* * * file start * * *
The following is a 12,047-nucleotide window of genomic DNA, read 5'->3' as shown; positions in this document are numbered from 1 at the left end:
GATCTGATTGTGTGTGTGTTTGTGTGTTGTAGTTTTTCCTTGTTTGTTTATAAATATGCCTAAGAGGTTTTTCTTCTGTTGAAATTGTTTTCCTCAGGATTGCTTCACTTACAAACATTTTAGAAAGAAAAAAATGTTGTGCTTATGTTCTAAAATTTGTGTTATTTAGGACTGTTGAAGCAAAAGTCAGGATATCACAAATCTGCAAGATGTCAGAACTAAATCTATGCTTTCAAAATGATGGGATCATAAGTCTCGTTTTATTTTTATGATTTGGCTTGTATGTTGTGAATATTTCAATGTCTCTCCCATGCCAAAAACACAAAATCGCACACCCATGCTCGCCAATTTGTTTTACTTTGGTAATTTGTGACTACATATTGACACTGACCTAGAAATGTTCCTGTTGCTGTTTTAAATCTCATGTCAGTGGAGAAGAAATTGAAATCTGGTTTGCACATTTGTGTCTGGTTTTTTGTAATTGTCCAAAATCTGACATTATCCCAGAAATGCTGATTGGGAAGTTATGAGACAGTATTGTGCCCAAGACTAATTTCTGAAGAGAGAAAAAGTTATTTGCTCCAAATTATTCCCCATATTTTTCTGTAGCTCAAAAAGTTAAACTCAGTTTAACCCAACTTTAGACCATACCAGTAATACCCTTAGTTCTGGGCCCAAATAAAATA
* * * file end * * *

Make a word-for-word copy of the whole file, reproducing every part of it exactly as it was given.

The following is a 12,047-nucleotide window of genomic DNA, read 5'->3' as shown; positions in this document are numbered from 1 at the left end:
GATCTGATTGTGTGTGTGTTTGTGTGTTGTAGTTTTTCCTTGTTTGTTTATAAATATGCCTAAGAGGTTTTTCTTCTGTTGAAATTGTTTTCCTCAGGATTGCTTCACTTACAAACATTTTAGAAAGAAAAAAATGTTGTGCTTATGTTCTAAAATTTGTGTTATTTAGGACTGTTGAAGCAAAAGTCAGGATATCACAAATCTGCAAGATGTCAGAACTAAATCTATGCTTTCAAAATGATGGGATCATAAGTCTCGTTTTATTTTTATGATTTGGCTTGTATGTTGTGAATATTTCAATGTCTCTCCCATGCCAAAAACACAAAATCGCACACCCATGCTCGCCAATTTGTTTTACTTTGGTAATTTGTGACTACATATTGACACTGACCTAGAAATGTTCCTGTTGCTGTTTTAAATCTCATGTCAGTGGAGAAGAAATTGAAATCTGGTTTGCACATTTGTGTCTGGTTTTTTGTAATTGTCCAAAATCTGACATTATCCCAGAAATGCTGATTGGGAAGTTATGAGACAGTATTGTGCCCAAGACTAATTTCTGAAGAGAGAAAAAGTTATTTGCTCCAAATTATTCCCCATATTTTTCTGTAGCTCAAAAAGTTAAACTCAGTTTAACCCAACTTTAGACCATACCAGTAATACCCTTAGTTCTGGGCCCAAATAAAATA